100,000 free meal served at Elks Lodge in Silverthorne
More volunteer participation is always welcome, according to the Rotary’s Community Dinners chair, Deborah Hage. Individuals and groups wanting to take part are encouraged to email her at Deborah@deborahhage.com. To make a donation, send a check made out to Summit County Rotary Charitable Fund (with Community Dinner in the memo line) to PO Box 4401, Frisco, CO 80443.
The excitement may have eluded four-year-old Zachary Dioguardia when he received the 100,000 free meal served by Elks Lodge #2561 in Silverthorne on Oct. 6, but most in attendance were in on the occasion’s significance.
Elks Lodge #2561 president Terry McGeehan said the event had a celebratory feel.
“A lot of attendees didn’t know what was going on at first,” he said. “It was like New Year’s Eve, but instead of counting down we were counting up.”
McGeehan said the dinners were the brainchild of Deborah Hage, who shared some background on the genesis of the event. In 2009, she visited the Family & Intercultural Resource Center in Silverthorne and asked what support was needed. What she learned was that area food banks were overwhelmed serving workers, children and families and that there was a lack of hot meals available.
“Many people, especially the homeless, have no way to carry, store or prepare food,” she said.
What Hage called a “very unique partnership” was formed between the Elks Lodge and the Rotary Club of Summit County.
“Their joint support has been instrumental in securing ongoing food support for Summit County residents,” she said.
On March 3, 2009, the first free community meal at the Elks Lodge served about 50 people, Hage recalled.
The partnership was a natural outgrowth as a number of people had feet in both streams.
“A lot of us are RotarElks,” she noted.
The dinners grew at a fast clip and now serve an average of 300 people a week, McGeehan said. During the peak winter months the crowds grow to over 400 attendees.
The meal is not a soup supper for the poor, Hage explained.
“I think it is need based, but its also community based,” she said. “This is a community dinner where we all come together in solidarity.”
Attendance is comprised of lots of young adults, with children accounting for about 10 percent of their audience, McGeehan said, with fresh faces a regular occurrence.
“I notice a few people that attend once or twice a month, but there’s a lot of new people in the county,” he said.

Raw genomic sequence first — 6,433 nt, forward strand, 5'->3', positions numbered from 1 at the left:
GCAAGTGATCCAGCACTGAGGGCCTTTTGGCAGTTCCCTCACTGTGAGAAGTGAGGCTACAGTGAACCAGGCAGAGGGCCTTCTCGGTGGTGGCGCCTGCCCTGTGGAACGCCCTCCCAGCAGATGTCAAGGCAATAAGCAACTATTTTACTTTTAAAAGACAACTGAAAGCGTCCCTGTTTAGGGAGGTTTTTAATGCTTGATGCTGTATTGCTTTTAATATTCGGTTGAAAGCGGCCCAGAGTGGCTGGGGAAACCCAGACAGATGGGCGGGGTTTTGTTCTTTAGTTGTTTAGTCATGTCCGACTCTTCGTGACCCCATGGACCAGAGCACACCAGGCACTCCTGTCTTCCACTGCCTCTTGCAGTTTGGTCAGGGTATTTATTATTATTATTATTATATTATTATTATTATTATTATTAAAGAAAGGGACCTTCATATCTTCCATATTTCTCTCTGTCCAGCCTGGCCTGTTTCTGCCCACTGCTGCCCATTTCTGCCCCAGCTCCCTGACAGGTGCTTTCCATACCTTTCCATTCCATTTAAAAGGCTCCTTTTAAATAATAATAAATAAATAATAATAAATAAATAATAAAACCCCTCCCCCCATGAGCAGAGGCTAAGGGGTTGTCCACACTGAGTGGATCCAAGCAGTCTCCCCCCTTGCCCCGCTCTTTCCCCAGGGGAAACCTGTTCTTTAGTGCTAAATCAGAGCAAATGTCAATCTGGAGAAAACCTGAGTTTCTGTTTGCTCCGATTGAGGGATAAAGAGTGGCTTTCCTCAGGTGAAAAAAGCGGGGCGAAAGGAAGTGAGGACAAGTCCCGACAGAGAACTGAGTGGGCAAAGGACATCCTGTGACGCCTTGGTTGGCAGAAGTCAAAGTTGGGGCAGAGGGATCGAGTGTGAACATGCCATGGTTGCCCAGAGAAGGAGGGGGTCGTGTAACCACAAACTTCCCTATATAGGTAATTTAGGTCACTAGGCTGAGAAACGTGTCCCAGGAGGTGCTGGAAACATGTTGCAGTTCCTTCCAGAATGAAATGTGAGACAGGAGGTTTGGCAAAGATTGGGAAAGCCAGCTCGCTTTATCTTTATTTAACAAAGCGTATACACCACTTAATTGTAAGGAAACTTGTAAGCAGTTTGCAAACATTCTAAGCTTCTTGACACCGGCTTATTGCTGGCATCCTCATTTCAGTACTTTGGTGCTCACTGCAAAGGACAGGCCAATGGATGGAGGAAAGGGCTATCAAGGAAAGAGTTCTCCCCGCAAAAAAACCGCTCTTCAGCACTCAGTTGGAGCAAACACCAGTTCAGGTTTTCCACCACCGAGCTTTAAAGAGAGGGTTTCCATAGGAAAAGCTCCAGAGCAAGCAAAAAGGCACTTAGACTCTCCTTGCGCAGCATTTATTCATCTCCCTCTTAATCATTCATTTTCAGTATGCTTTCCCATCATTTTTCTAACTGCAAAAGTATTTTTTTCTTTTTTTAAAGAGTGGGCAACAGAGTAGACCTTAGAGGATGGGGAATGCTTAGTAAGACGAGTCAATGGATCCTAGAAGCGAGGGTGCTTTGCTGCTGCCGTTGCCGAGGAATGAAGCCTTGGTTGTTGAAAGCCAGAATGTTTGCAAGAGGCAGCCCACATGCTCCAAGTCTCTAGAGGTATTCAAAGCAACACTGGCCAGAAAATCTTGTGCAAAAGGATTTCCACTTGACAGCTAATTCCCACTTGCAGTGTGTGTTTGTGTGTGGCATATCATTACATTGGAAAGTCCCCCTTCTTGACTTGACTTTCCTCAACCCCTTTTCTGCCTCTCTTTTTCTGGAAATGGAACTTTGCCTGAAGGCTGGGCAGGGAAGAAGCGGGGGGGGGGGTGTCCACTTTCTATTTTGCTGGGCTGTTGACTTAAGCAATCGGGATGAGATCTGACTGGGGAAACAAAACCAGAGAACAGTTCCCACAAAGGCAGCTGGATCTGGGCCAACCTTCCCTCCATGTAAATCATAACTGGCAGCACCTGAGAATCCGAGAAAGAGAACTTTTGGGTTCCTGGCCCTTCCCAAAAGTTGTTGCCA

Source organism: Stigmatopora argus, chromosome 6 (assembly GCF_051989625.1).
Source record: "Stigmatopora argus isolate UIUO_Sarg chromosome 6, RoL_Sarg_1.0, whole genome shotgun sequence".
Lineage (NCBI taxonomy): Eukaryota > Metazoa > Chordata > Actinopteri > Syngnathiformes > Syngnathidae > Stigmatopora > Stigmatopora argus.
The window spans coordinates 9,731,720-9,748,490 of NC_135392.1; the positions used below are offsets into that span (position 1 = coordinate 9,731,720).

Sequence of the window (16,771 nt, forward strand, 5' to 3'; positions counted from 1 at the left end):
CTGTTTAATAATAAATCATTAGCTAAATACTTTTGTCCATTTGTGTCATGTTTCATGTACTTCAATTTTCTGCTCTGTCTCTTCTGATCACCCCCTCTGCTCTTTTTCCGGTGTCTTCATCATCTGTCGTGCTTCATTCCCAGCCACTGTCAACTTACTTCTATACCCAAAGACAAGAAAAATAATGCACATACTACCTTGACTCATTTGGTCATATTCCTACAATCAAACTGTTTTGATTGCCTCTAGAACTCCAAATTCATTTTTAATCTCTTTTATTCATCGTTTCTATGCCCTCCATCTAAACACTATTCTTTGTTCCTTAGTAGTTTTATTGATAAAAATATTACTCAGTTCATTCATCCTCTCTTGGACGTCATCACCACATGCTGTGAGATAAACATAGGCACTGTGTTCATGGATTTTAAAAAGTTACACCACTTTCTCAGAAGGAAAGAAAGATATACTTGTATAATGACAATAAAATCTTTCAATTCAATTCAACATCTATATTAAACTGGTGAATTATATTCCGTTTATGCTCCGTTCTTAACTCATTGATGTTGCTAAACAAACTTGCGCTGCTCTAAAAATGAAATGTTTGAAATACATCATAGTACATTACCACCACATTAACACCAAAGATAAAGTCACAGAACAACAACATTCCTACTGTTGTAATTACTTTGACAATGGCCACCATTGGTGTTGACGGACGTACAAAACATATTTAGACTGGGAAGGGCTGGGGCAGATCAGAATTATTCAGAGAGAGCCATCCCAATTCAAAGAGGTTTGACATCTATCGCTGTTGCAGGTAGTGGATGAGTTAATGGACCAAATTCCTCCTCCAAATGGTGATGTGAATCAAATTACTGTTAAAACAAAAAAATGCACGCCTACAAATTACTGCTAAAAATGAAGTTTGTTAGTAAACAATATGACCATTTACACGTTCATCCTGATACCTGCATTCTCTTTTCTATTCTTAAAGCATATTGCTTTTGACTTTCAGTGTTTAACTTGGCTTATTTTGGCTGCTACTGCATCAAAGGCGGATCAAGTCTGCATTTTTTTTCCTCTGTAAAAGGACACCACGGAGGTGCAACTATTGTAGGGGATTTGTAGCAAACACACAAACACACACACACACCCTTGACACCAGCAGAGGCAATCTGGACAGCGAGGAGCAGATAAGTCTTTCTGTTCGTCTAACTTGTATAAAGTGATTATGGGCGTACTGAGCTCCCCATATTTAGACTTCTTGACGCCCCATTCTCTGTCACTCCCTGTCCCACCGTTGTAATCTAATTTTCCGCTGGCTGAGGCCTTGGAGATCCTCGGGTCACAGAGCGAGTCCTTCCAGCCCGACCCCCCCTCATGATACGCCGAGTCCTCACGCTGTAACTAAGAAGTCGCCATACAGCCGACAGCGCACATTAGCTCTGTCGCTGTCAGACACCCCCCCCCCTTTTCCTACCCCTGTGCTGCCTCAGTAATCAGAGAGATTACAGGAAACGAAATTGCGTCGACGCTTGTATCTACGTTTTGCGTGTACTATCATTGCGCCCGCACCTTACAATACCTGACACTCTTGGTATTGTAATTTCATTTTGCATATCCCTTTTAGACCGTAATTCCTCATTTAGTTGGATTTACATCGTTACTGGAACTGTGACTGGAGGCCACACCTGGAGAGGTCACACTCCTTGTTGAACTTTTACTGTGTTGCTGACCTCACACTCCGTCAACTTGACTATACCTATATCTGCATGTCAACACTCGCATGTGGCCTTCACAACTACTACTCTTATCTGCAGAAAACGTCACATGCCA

The meals are a great place to network and meet people in the community, he noted.
There is a donation bucket at every meal, but nothing is mandated.
“You can put in a nickel, a dollar, or nothing, and you are welcome,” Hage said.
Healthy meals are prepared and packaged, and processed, chemical-laden foods are not part of the equation.
“We always serve fresh fruit, salad, vegetables, and meat,” she said. “For many this is the one time a week they get fresh produce.”
Those sentiments were echoed by McGeehan who emphasized the importance of proper nutrition.
“They round up a bunch of good food that’s nourishing and good for the body,” he said.
The Food Bank of the Rockies donates a large percentage of the fare used for the community meals. Chris Taylor, FBR director of communications, was in attendance when the landmark meal was served.
“That seems like a wonderful milestone for a small community like Summit County,” she said.
Other donors include corporations like Target and Oroweat, but assistance is also given by local businesses such as Arapahoe Basin, Cooper Mountain, Keystone Resort, Dillon Dam Brewery, Old Chicago and Bonnie Q BBQ.
“Most of the meals are prepared on site by a dedicated group of volunteer cooks who come every Tuesday to chop and dice, bake and boil sufficient quantities of food for both the Community Dinner and the day shelter for the homeless and indigent at Lord of the Mountains Church,” Hage said.
The meals are served at long tables, European style, Hage explained.
“So everyone eats together,” she said. “It blurs the line between us and them.”
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